“I just have to talk about what I know. Ned has got the actual job – the lead commentary job – which is a difficult one because you’ve got to set the tone and also you have to lead the emotional journey of the viewer. Also you’ve got to be able to cue stuff and know how do links and all that sort of thing, and always be relaying all the information.
“For me, on the other hand, it’s just a case of: I talk about what I see and all the bike racing stuff – it’s what I’ve done all my life.”
And it comes, obviously, pretty natural to you. Do you see it differently now that you’re at the microphone?
“Ah, I do see it differently.
“A lot of my friends didn’t really know bike racing, so I’d say: ‘If you just sit down and we’ll watch the race together sitting on the sofa, I’ll explain it all to you.’
“I’ve always done that and I’ve quite enjoyed explaining the bike race to people in layman’s terms but also while revealing all the intricacies of it. So that’s something I know how to do… and I’m basically just doing that – speaking as though I’m talking to my friends who are sitting on the sofa next to me.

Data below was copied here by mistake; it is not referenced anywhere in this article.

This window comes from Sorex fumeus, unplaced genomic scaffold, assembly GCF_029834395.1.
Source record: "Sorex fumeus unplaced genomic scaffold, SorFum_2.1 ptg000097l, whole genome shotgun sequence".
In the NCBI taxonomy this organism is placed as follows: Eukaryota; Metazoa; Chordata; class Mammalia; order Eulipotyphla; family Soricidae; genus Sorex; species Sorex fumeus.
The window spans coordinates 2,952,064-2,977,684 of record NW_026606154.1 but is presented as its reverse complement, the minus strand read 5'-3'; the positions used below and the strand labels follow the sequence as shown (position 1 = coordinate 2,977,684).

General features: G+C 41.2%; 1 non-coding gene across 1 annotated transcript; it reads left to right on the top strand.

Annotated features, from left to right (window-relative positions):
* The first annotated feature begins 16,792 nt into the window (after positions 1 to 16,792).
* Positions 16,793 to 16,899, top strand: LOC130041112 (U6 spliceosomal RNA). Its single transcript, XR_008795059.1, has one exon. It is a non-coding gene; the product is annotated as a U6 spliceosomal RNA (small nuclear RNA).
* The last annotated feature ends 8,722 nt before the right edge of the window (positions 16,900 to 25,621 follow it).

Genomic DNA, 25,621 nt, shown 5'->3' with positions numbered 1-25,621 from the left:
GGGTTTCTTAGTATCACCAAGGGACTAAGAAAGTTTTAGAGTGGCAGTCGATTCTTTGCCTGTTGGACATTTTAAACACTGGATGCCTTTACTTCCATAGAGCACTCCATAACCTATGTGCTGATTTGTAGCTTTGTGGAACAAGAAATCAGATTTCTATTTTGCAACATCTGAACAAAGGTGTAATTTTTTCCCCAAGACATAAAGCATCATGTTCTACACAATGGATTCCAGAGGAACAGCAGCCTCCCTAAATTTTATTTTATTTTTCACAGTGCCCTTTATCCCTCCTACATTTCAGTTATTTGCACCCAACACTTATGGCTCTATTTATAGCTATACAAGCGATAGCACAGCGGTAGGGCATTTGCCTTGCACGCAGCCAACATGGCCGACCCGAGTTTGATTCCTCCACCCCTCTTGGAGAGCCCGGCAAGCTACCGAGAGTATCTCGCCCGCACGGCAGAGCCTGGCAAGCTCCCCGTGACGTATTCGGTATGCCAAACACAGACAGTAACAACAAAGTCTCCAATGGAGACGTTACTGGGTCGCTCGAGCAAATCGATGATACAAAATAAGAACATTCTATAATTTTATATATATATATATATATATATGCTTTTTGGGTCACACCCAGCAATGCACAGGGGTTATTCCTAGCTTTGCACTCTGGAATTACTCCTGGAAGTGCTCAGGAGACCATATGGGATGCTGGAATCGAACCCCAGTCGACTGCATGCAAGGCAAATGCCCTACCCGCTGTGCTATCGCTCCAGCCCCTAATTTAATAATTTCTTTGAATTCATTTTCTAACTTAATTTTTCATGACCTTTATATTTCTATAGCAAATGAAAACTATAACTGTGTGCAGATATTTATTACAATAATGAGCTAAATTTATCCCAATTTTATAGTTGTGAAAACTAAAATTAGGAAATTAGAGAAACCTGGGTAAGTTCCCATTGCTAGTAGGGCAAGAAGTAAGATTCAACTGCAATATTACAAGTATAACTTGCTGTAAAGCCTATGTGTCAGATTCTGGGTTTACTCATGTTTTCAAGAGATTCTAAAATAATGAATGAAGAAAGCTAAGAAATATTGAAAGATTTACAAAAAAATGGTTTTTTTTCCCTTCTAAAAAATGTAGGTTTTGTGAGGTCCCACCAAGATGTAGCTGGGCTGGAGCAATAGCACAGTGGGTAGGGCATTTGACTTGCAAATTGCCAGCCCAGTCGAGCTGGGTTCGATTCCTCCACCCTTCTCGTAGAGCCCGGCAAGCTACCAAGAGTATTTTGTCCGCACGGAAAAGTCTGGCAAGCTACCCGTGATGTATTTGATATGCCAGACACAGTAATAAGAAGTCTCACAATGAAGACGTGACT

“I see things happening that other people don’t so it’s nice being able to share that.”
Are you getting positive feedback? You’ve got a big Twitter following so people are going to be in touch with you and let you know of their opinion. How has that flow been for you?
“It has been good actually. I suppose that’s one of the good things about Twitter.
“It can be a two-edged sword. Obviously you get bad stuff on Twitter as well but fortunately the feedback has been really positive. That’s nice. And if it’s bad, I’ll just block people. Ha! It’s like, ‘I don’t have to keep you on there…’
“But I can tell you, it’s actually very useful as well because people pick up things that you’re doing that you may not notice. I say, ‘Kind of…’ a lot so. Or say, ‘No’ to answer a question.
“To be honest it’s only little things that other people might not pick up, and it might only be a minority who notice but it can be something that I can pay attention to when otherwise I wouldn’t really notice it.”
You had a little hiatus from cycling but you’ve actually not… you’ve gone from one activity to another but there’s always bike riding involved.
“I stopped racing and went straight to writing my second book (‘The Racer – life on the road as a pro cyclist’) immediately afterwards. So that was quite intense.